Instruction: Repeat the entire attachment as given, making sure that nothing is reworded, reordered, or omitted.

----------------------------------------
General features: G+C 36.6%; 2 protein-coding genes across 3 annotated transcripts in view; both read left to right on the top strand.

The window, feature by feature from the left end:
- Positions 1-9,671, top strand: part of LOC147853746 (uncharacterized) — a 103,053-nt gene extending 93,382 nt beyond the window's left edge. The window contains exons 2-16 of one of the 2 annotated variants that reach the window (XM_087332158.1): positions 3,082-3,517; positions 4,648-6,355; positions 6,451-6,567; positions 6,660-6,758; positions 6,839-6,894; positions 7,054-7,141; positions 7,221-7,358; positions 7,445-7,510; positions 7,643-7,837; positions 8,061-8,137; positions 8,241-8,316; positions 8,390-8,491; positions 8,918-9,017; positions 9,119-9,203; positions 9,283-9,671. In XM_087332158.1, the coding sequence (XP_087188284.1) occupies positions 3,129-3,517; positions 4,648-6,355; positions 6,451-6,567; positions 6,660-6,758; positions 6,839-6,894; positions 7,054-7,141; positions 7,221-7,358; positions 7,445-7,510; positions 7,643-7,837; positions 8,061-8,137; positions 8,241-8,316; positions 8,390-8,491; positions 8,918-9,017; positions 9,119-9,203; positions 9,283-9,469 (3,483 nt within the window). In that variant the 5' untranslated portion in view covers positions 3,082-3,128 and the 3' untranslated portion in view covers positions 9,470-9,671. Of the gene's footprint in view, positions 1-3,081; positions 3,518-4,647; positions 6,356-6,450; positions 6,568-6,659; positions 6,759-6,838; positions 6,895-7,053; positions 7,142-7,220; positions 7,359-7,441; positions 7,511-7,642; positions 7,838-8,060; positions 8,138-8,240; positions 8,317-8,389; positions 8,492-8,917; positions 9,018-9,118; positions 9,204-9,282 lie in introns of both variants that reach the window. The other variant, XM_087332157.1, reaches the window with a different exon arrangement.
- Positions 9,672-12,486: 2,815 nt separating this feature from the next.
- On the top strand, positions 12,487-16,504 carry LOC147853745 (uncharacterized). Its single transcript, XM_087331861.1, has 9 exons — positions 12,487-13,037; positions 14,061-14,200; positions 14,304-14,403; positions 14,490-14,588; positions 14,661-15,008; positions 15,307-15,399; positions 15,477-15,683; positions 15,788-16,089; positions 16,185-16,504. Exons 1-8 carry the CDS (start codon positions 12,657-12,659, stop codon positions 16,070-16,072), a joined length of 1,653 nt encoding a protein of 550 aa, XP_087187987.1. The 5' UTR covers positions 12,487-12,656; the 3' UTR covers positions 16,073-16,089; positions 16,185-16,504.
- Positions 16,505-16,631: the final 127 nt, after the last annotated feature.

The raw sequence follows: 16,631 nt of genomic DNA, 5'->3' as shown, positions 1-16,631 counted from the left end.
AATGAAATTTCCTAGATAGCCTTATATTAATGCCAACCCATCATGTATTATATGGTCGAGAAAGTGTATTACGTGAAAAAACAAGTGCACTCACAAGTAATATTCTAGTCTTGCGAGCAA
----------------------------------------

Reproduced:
General features: G+C 36.6%; 2 protein-coding genes across 3 annotated transcripts in view; both read left to right on the top strand.

The window, feature by feature from the left end:
- Positions 1-9,671, top strand: part of LOC147853746 (uncharacterized) — a 103,053-nt gene extending 93,382 nt beyond the window's left edge. The window contains exons 2-16 of one of the 2 annotated variants that reach the window (XM_087332158.1): positions 3,082-3,517; positions 4,648-6,355; positions 6,451-6,567; positions 6,660-6,758; positions 6,839-6,894; positions 7,054-7,141; positions 7,221-7,358; positions 7,445-7,510; positions 7,643-7,837; positions 8,061-8,137; positions 8,241-8,316; positions 8,390-8,491; positions 8,918-9,017; positions 9,119-9,203; positions 9,283-9,671. In XM_087332158.1, the coding sequence (XP_087188284.1) occupies positions 3,129-3,517; positions 4,648-6,355; positions 6,451-6,567; positions 6,660-6,758; positions 6,839-6,894; positions 7,054-7,141; positions 7,221-7,358; positions 7,445-7,510; positions 7,643-7,837; positions 8,061-8,137; positions 8,241-8,316; positions 8,390-8,491; positions 8,918-9,017; positions 9,119-9,203; positions 9,283-9,469 (3,483 nt within the window). In that variant the 5' untranslated portion in view covers positions 3,082-3,128 and the 3' untranslated portion in view covers positions 9,470-9,671. Of the gene's footprint in view, positions 1-3,081; positions 3,518-4,647; positions 6,356-6,450; positions 6,568-6,659; positions 6,759-6,838; positions 6,895-7,053; positions 7,142-7,220; positions 7,359-7,441; positions 7,511-7,642; positions 7,838-8,060; positions 8,138-8,240; positions 8,317-8,389; positions 8,492-8,917; positions 9,018-9,118; positions 9,204-9,282 lie in introns of both variants that reach the window. The other variant, XM_087332157.1, reaches the window with a different exon arrangement.
- Positions 9,672-12,486: 2,815 nt separating this feature from the next.
- On the top strand, positions 12,487-16,504 carry LOC147853745 (uncharacterized). Its single transcript, XM_087331861.1, has 9 exons — positions 12,487-13,037; positions 14,061-14,200; positions 14,304-14,403; positions 14,490-14,588; positions 14,661-15,008; positions 15,307-15,399; positions 15,477-15,683; positions 15,788-16,089; positions 16,185-16,504. Exons 1-8 carry the CDS (start codon positions 12,657-12,659, stop codon positions 16,070-16,072), a joined length of 1,653 nt encoding a protein of 550 aa, XP_087187987.1. The 5' UTR covers positions 12,487-12,656; the 3' UTR covers positions 16,073-16,089; positions 16,185-16,504.
- Positions 16,505-16,631: the final 127 nt, after the last annotated feature.

The raw sequence follows: 16,631 nt of genomic DNA, 5'->3' as shown, positions 1-16,631 counted from the left end.
AATGAAATTTCCTAGATAGCCTTATATTAATGCCAACCCATCATGTATTATATGGTCGAGAAAGTGTATTACGTGAAAAAACAAGTGCACTCACAAGTAATATTCTAGTCTTGCGAGCAA